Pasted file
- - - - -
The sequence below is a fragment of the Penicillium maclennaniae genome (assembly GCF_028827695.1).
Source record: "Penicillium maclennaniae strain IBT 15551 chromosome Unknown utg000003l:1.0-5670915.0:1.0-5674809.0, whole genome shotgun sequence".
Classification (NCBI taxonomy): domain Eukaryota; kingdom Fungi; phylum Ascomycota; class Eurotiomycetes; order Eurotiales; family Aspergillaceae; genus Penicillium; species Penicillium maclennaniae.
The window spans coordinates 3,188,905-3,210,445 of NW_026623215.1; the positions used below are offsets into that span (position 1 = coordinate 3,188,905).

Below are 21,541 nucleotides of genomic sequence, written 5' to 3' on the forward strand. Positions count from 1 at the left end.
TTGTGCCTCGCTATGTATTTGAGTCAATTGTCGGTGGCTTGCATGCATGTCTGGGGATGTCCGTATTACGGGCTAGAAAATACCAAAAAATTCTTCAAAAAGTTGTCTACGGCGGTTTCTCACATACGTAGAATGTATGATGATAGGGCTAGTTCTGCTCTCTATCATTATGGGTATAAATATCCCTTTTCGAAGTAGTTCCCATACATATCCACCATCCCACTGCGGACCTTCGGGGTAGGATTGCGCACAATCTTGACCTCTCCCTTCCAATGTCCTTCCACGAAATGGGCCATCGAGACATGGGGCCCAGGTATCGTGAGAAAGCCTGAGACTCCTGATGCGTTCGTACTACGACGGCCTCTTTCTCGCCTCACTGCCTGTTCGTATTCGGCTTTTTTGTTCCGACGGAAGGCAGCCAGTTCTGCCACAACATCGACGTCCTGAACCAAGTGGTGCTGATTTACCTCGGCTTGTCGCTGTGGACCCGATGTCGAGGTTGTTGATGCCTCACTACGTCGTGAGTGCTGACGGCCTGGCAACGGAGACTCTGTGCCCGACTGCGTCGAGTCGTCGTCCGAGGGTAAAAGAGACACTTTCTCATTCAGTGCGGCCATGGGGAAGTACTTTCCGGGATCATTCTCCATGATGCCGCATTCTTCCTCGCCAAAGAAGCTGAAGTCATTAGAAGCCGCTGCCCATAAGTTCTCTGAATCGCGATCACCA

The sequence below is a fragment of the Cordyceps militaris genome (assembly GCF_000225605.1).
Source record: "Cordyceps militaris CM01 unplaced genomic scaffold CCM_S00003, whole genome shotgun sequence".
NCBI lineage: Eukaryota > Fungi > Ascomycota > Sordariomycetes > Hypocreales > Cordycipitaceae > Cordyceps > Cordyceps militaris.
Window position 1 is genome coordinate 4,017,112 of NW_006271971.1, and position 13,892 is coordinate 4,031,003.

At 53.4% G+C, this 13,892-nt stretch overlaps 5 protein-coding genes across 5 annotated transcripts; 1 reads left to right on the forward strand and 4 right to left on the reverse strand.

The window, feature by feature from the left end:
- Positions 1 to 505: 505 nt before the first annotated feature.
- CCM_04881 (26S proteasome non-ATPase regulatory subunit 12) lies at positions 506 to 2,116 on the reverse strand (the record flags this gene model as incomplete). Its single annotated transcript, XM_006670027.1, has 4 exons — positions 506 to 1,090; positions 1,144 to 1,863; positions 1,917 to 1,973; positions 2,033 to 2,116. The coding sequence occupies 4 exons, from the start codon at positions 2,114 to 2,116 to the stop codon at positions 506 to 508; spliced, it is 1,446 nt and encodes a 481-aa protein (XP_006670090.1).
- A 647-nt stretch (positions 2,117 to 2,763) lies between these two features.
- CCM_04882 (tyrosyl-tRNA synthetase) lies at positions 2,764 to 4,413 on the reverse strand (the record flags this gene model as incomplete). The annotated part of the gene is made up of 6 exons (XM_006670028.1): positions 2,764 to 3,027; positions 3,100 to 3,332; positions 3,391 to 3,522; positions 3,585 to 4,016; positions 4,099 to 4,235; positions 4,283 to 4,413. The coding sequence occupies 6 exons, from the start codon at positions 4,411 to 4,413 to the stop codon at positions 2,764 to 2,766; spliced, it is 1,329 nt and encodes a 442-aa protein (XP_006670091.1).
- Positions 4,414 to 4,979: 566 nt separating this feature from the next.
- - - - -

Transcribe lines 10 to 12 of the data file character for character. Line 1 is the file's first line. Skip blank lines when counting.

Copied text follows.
Window position 1 is genome coordinate 4,017,112 of NW_006271971.1, and position 13,892 is coordinate 4,031,003.

At 53.4% G+C, this 13,892-nt stretch overlaps 5 protein-coding genes across 5 annotated transcripts; 1 reads left to right on the forward strand and 4 right to left on the reverse strand.

The window, feature by feature from the left end: